Image Via D. Gordon E. Robertson

Must-know setup for arrowing a turkey


Many turkey hunters have told me, “If a turkey could sniff you, you’d never kill one.” Despite virtually having no sense of smell, a spring hunt for North America’s largest, most elusive game bird is no doubt challenging and with archery equipment, even more so. As with any species you hunt with an arrow, getting close requires intricate knowledge of your quarry. Knowing where, when and why they strut their stuff will give you the knowledge necessary to get in close enough to arrow one. Tactics like calling from a hunting blind with decoys setup nearby will increase your chances of success.

Live Turkeys
Credit: D. Gordon E. Robertson


Pre-season scouting for multiple hunting areas a few square kilometres in size will greatly increase your chances come opening day. Again, turkeys are just like any other game species, they require: food, cover and water. Roosting trees near food sources are prime habitat you want to seek out.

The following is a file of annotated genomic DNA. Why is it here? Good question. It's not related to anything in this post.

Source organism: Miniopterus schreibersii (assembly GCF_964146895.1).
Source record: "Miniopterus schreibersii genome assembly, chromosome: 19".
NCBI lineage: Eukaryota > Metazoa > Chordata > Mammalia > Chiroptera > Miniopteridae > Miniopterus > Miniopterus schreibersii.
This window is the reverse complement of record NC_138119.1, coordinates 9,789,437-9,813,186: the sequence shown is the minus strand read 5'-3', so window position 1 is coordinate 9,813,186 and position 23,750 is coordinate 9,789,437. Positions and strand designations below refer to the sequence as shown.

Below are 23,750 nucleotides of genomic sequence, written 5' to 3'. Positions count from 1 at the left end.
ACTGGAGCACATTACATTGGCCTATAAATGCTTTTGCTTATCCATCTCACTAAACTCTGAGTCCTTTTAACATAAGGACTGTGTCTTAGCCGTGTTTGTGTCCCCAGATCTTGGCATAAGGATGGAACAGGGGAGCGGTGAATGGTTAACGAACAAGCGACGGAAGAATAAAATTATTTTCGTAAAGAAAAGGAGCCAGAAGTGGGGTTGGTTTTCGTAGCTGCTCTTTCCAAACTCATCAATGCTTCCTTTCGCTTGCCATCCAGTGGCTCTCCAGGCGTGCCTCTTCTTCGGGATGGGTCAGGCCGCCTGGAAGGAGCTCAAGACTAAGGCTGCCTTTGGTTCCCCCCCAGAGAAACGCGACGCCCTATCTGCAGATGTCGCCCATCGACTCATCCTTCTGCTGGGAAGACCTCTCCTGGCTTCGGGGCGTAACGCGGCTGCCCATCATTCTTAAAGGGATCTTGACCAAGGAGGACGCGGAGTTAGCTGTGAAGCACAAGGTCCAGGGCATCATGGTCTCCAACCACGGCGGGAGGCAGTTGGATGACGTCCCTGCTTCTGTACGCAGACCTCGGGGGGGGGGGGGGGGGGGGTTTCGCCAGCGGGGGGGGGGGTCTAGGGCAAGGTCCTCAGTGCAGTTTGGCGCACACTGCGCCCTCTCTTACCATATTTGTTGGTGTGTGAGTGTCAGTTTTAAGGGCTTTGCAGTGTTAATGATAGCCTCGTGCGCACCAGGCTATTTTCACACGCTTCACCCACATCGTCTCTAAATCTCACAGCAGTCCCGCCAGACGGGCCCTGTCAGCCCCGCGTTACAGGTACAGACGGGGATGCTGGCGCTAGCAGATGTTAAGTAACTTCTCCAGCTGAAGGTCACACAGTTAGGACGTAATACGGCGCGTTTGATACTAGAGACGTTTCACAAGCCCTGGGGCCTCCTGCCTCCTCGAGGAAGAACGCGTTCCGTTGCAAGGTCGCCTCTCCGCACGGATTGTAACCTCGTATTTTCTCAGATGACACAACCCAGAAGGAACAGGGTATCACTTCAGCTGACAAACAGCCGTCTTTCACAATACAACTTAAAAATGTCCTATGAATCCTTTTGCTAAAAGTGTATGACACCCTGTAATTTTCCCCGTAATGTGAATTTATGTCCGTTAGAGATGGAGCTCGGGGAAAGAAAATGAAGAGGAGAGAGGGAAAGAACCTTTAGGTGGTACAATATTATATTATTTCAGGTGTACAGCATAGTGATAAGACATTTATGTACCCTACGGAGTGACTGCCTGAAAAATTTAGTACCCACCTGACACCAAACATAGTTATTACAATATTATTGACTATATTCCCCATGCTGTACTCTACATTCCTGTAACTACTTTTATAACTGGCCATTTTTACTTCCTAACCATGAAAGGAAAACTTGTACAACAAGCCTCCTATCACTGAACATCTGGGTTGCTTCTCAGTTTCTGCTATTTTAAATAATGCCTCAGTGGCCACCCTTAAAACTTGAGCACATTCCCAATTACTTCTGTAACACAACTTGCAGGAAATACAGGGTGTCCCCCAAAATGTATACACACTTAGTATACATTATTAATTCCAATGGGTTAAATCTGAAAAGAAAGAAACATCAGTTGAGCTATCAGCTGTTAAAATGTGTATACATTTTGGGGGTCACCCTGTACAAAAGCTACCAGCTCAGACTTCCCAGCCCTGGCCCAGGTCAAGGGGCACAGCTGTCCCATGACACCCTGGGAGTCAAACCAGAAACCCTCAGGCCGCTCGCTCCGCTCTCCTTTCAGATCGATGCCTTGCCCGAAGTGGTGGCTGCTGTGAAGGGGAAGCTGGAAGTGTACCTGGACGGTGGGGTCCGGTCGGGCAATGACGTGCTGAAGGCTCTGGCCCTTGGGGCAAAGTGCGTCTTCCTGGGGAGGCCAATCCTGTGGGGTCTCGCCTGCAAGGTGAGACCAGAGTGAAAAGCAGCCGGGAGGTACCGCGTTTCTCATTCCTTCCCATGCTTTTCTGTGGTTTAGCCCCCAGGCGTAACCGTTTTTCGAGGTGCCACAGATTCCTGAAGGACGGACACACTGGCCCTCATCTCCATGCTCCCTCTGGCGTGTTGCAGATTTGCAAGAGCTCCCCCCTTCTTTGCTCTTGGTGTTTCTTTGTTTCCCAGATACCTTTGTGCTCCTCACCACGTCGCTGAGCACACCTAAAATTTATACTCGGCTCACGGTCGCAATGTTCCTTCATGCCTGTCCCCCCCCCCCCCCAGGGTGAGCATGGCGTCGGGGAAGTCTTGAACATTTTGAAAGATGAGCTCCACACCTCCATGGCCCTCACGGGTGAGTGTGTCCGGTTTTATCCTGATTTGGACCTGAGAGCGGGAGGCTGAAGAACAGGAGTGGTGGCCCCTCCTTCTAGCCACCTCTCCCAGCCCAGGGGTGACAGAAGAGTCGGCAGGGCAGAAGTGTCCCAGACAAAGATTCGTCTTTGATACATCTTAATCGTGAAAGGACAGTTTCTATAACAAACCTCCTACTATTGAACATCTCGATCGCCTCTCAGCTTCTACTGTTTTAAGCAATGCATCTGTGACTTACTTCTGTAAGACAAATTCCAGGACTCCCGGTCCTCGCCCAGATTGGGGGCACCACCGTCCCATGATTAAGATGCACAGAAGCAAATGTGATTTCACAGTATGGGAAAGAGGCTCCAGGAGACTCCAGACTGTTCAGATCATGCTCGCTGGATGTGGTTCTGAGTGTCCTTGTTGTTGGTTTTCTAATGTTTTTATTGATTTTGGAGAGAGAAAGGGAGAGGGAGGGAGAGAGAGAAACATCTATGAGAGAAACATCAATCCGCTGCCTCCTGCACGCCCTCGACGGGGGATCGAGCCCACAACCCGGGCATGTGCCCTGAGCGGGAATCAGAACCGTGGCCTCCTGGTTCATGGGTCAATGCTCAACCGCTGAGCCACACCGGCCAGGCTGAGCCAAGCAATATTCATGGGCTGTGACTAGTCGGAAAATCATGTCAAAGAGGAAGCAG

Drive the roads at dusk and dawn and look for birds and roosting habitat near food sources. Wild turkeys roost nightly in large mature trees, such as old fir trees or hardwoods with big open branches.

After spotting birds or confirming the location of healthy flocks from local residents, walk in for a closer look. Seek feathers, scat, scratch marks in the ground (foraging for food) and dust bowls (used to clean feathers). Scat will resemble green ‘cheetos’ and can have a ‘J’ shaped hook at one end. Tracks and peck marks in the ground will indicate feeding areas. Short feathers found on the ground in areas littered with tracks, is likely a strutting ground where males have recently tussled. The transition routes between feeding and roosting will always be the path of least resistance, so look for old roads or survey lines, fences, trails along creeks or valleys and high forest ridge tops. Finding key areas like this is crucial to setting up action-packed hunts.

Turkey tracks
Credit: Tim Engleman

Pre-season scouting always helps determine location of turkeys.



Turkeys have keen senses and fabled intelligence, but for once, bowhunters can ignore the wind as turkeys don’t have nearly the sense of smell that whitetail deer have. With 270 degree vision and excellent hearing, hunters must remain absolutely still and quiet at all times, even when preparing to shoot.